What about interpersonal stress? That too has a positive aspect and a negative aspect. The challenge of dealing with difficult people can lead us to discover new reserves of patience and tolerance.
Difficult, demanding people can also wear us down and frazzle our every last nerve! There are so many kinds of stress that flow from our relationships with others, and the type of relationship we have with them often shapes the stress itself.
Stress can come from our work situation, with colleagues, supervisors, our employees—all act as potential sources of stress.
Then, in our personal lives, the huge number of relationships we have—as parents, children, siblings, friends, spouses, significant others—they all get to add to the pile of stress too!
some more helpful information can be found on HelpGuide
Steps to reduce interpersonal stress
Stress isn’t just a problem in the workplace. Far from it! Stress is found on the home front, too.
I wish I could say that stress could be prevented completely and that love, plus a healthy dose of rationality would keep us 100% stress free forever, but I can’t.
We exist in a complex web of relationships with others.
We may have parents, children, a spouse or significant other (s), friends, siblings, and acquaintances. . .the list goes on and on.
We inhabit roles in each of these relationships—to our parents, we are their child, to our children, we are parents, and so forth.
Each role has certain expectations, and the challenge of meeting those expectations can be oh so stressful!
Conflict can arise at any time, within any of our relationships.
There are quite a few ways we can reduce interpersonal stress, but I want to talk about just a few in this post.
First, you must define what the sticking point is between you and the other person. Exactly what is causing the friction?
Try your best to avoid defensiveness when you define problem points. Remember, you’re part of the relationship. You may contributing to the difficulty.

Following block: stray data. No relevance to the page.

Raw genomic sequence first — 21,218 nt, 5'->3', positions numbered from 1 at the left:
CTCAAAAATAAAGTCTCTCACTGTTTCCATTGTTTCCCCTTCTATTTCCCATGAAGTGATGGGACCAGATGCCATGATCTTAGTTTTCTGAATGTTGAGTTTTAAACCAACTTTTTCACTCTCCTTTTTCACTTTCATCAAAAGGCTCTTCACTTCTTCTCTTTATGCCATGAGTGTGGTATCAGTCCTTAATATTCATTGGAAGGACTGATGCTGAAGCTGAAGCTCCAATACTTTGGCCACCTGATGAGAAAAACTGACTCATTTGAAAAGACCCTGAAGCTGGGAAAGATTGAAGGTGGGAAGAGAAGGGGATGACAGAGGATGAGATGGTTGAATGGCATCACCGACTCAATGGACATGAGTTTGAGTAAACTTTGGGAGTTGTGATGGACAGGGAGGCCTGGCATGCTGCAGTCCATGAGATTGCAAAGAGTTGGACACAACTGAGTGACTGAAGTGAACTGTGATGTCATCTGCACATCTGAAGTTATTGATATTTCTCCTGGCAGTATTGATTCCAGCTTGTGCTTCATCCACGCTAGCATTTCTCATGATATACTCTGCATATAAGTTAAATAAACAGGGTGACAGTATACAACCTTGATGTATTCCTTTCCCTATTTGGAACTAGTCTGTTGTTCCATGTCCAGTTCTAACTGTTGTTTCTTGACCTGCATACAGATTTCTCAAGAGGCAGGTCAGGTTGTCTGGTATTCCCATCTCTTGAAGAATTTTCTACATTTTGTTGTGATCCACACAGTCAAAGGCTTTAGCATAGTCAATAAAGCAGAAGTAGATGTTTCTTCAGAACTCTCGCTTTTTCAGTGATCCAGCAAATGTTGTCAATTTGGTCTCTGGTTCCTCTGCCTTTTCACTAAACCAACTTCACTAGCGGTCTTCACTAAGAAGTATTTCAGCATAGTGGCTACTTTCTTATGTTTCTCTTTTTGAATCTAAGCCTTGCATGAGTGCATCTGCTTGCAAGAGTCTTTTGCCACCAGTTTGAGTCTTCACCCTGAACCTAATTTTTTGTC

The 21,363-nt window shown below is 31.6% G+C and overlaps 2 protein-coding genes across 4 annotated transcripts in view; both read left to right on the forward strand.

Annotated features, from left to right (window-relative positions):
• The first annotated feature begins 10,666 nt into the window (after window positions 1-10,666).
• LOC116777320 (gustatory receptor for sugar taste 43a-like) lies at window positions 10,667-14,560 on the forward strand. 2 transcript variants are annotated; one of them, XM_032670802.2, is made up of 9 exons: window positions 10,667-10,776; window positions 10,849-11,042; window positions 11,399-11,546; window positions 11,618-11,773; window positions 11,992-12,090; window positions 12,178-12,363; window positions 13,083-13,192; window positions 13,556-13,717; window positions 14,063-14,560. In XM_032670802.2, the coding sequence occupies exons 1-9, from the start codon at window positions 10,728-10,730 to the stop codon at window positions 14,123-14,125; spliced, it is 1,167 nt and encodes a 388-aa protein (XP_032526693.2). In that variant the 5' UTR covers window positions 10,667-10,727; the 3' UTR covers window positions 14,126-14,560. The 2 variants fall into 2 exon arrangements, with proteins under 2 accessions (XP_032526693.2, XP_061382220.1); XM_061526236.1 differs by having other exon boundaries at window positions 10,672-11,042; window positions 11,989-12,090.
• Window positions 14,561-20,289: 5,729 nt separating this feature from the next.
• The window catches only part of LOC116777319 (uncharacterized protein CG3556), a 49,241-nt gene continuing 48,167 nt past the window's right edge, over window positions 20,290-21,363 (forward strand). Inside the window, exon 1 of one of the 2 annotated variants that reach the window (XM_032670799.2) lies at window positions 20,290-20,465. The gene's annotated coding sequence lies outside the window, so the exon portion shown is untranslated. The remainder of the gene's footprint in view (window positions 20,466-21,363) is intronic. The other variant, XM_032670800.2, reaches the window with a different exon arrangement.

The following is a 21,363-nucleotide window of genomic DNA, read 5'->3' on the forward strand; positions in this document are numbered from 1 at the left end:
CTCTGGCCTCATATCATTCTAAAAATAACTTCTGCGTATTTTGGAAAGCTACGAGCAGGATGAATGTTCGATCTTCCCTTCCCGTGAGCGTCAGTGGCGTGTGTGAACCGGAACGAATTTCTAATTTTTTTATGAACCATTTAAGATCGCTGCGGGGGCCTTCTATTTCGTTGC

Remain open to hearing the other person out, as you both work to define the issue itself.
The second step is maintaining clear lines of communication. You must make sure that you’re making contact with the people in your life by communicating with them so they understand “where you are” at a particular point in time.
You must be honest in your communication. If it’s a matter of saying, “Dad, I can’t go to dinner with you because I have a huge test to study for,” say that!
Don’t go to dinner and be patently unhappy to be there; doing such things breeds resentment and increases the pressure on us; hence, more stress.
Don’t just talk at someone; talk with them.
In this example, you might suggest that you get together for dinner on a different evening.
When having to answer a request in the negative, try to offer a positive solution, if you can.
Third, stick to your guns. Don’t be motivated to give in when someone attempts to use guilt to get you to do something.
“Guilting” is dirty play and shouldn’t even be acknowledged. Stick to the facts of your situation, and redirect the other person back to the facts of the matter.
Fourth, (and this is a big one): When possible, try to minimize the emotions in the interaction when working to solve a problem, even if the problem itself concerns feelings!
While we can’t do this for another person, we can control our own emotions. To do so, you must be aware of how your own emotions come into play with particular people in your life.
Each person in your life occupies a different place in your heart and your feelings. You respond to everyone differently, and there are different sets of “rules” (more like hazy guidelines) that come into play in each relationship.
But note how your emotions get into the mix, and do your very best to clarify what triggers your emotions to jump into each situation where you feel stressed.
How not to get overwhelmed
Sometimes when we discuss an anxiety free life, people get the idea we’re talking about quitting a stressful job, ending an anxiety provoking relationship, or making other sorts of vast life altering changes.
There are occasions when it is appropriate to end a relationship, change jobs, change towns, in short: make a big change. We hear the phrase, “simplify your life,” and too often the implication is that “make it simple” means “have as little involvement in the world as possible.”
While big changes come to us all, we’re not talking about giving up your home, partner, or job. We’re talking about fine-tuning those circumstances that already exist.
You can significantly reduce your stress, worry and anxiety without abandoning your life even while maintaining engagement.
“Engagement” is the concept of being an active participant in life, having commitments, enjoying relationships; everything from hobbies to careers, interpersonal relationships.
Engagement is the whole works that’s external to you that you interact with. Attempting to escape anxiety and stress by isolating yourself from the world is a bit like giving up wearing shoes because you’ve a pair that doesn’t fit.
Certainly there are bad relationships that can’t be fixed, and the healthy thing to do is to get out. I’ve had friendships and romances that were emotionally draining and far more damaging to me than beneficial.